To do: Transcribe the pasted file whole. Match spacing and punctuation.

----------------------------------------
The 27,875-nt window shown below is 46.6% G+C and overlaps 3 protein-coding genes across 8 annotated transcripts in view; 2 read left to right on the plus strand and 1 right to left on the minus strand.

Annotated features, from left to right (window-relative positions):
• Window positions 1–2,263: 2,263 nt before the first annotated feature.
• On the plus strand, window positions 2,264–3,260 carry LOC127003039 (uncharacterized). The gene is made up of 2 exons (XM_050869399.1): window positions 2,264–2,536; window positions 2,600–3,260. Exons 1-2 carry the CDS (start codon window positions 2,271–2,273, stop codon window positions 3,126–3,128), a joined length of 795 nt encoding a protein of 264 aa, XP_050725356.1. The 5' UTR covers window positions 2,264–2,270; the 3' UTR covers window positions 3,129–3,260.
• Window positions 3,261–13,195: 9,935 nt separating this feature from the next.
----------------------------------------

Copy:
The 27,875-nt window shown below is 46.6% G+C and overlaps 3 protein-coding genes across 8 annotated transcripts in view; 2 read left to right on the plus strand and 1 right to left on the minus strand.

Annotated features, from left to right (window-relative positions):
• Window positions 1–2,263: 2,263 nt before the first annotated feature.
• On the plus strand, window positions 2,264–3,260 carry LOC127003039 (uncharacterized). The gene is made up of 2 exons (XM_050869399.1): window positions 2,264–2,536; window positions 2,600–3,260. Exons 1-2 carry the CDS (start codon window positions 2,271–2,273, stop codon window positions 3,126–3,128), a joined length of 795 nt encoding a protein of 264 aa, XP_050725356.1. The 5' UTR covers window positions 2,264–2,270; the 3' UTR covers window positions 3,129–3,260.
• Window positions 3,261–13,195: 9,935 nt separating this feature from the next.